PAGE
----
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Like most cameras nowadays, the Nikon 1 series have an orientation sensor and record the camera orientation in the image data and use this in review/playback.

I took a photo looking vertically down on a flat object on a table. I had composed the shot in landscape orientation (Nikon call this "wide") but in review/playback mode the camera displays the image in portrait orientation (Nikon call this "tall").

I've searched the reference guide but can't find a way of changing the orientation of a specific image (you can turn off the recording of orientation for future images).

Have I missed something?


Update: I wanted to do this in-camera. (I'm familiar with computer tools like Picasa, Ifranview and ViewNX).

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3 Answers 3

up vote 2 down vote accepted

I've looked through both Nikon 1 manuals and it doesn't appear you can. Some cameras can 'rotate' in the retouch menu, which would provide pretty much what you want, but it doesn't appear the Nikon 1 cameras can do such a thing in camera.

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It seems you are looking for a way to change the orientation of your pictures while they are still in the camera. I do not know if Nikons provide such a feature, I believe none of the Canons that I owned over the years provided such an option.

But this is pretty easy to fix once you downloaded the pictures to your computer. The orientation is written as picture metadata to JPEG and raw files in EXIF format. A free EXIF editor like ExifTool can fix your images.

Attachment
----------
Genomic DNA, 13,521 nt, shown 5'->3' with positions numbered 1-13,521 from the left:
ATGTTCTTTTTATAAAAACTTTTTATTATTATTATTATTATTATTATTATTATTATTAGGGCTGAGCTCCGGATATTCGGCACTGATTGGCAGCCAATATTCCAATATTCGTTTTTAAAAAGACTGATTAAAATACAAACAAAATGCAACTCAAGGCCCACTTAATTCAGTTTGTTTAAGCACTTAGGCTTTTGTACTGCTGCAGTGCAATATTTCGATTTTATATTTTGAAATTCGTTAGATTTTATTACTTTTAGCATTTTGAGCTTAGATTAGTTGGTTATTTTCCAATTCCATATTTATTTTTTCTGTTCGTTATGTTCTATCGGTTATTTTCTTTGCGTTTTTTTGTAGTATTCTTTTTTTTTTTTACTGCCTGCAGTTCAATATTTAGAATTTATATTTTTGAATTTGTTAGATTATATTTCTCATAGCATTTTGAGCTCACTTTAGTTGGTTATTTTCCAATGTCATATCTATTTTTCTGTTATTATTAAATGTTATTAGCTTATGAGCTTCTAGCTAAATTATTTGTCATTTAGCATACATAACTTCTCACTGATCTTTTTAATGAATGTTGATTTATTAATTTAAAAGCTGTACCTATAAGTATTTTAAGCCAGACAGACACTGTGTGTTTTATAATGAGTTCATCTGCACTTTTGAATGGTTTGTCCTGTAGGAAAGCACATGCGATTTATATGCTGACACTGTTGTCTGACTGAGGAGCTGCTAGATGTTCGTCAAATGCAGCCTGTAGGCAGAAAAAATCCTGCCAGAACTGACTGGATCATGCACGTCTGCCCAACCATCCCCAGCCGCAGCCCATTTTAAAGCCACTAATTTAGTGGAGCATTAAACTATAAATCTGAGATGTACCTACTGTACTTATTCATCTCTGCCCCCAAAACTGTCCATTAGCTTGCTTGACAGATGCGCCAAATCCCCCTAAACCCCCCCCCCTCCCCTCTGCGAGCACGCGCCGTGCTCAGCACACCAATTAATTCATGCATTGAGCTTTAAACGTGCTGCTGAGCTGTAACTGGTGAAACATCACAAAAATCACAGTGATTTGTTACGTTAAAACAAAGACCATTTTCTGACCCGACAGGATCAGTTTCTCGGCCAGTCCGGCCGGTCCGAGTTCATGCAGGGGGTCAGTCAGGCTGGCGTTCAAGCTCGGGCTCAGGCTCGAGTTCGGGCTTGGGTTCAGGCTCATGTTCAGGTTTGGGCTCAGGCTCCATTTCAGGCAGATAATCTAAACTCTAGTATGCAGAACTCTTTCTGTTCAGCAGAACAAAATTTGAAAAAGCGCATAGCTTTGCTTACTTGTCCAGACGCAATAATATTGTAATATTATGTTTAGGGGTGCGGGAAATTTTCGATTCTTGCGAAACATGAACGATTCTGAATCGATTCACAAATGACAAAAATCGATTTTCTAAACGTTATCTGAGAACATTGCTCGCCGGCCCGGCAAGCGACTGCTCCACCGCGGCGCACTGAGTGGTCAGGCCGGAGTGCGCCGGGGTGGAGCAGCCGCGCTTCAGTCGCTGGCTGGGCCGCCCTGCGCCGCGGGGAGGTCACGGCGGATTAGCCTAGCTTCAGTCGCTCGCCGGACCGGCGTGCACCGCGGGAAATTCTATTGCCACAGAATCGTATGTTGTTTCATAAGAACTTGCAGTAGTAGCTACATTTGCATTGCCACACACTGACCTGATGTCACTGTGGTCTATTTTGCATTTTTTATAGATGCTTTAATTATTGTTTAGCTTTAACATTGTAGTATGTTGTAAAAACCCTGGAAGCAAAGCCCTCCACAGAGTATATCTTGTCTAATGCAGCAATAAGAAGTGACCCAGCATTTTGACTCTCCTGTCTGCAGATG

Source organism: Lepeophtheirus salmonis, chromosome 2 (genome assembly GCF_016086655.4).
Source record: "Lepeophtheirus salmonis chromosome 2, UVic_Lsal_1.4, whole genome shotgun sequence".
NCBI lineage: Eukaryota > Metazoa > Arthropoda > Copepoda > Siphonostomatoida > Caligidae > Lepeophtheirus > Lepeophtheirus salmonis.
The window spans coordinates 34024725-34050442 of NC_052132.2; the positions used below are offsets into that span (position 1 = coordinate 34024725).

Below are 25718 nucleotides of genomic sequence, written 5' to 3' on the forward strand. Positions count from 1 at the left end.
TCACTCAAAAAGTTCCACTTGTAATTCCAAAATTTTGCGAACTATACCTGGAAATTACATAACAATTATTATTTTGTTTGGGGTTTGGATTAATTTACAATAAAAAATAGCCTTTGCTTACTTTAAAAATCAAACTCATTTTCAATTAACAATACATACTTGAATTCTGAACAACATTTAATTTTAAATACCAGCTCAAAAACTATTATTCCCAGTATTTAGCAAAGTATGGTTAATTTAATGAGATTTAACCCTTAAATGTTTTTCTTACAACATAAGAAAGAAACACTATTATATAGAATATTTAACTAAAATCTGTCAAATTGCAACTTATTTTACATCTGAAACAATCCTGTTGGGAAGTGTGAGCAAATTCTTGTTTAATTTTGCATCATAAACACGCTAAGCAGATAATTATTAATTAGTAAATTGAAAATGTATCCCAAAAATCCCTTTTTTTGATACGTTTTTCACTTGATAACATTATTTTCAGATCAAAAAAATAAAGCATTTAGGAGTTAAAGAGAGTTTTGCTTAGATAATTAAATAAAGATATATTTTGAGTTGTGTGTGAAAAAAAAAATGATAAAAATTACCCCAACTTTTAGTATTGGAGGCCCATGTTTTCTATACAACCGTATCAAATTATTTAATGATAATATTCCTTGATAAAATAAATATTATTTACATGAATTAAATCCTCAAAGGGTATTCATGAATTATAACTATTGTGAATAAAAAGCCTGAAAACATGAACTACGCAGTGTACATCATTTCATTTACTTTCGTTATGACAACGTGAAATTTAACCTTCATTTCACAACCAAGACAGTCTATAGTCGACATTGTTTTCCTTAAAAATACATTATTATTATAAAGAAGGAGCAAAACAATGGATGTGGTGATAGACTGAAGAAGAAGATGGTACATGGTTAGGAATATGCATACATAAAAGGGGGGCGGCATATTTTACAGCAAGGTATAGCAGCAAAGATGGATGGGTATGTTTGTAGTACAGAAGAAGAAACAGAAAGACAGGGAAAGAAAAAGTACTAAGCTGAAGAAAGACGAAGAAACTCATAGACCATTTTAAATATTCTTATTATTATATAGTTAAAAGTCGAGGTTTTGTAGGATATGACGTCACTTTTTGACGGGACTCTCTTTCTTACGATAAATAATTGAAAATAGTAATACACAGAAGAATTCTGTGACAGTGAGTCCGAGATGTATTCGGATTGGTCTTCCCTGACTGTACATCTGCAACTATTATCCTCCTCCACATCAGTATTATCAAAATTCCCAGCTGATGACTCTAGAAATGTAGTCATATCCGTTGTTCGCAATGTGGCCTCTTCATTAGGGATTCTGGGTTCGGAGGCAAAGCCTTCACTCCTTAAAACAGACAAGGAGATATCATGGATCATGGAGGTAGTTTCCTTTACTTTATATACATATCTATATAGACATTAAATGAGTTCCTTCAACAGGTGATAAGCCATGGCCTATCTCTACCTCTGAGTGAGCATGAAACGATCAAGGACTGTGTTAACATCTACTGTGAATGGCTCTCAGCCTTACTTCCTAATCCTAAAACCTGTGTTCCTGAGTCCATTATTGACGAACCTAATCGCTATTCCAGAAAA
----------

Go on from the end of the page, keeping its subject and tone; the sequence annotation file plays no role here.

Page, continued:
The orientation value stored in the pictures is a number, usually one of these four values:

  • 1 when the top of the camera points up (the normal landscape position)
  • 8 when the top of the camera points left (90 degree counter-clockwise rotation from normal landscape position)
  • 3 when the top of the camera points down (camera upside down)
  • 6 when the top of the camera points right (90 degree clockwise rotation from normal landscape position)

Note that these values indicate the rotation of the camera when the picture was taken. The image data is never rotated, the top of the image is always aligned with the top of the camera. See this page for graphics that illustrate this.

Using exiftool, you can check the orientation number stored in your pictures as follows:

exiftool -Orientation -n <imagename>

And to change the orientation value you can use this command:

exiftool -Orientation=<value> -n <imagename>

I hope this helps.

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If you prefer a point and click tool, Irfanview can do this pretty quickly with a non-destructive rotate option. As an aside comment: Never use the rotate feature in Windows XP as it resaves a JPG.

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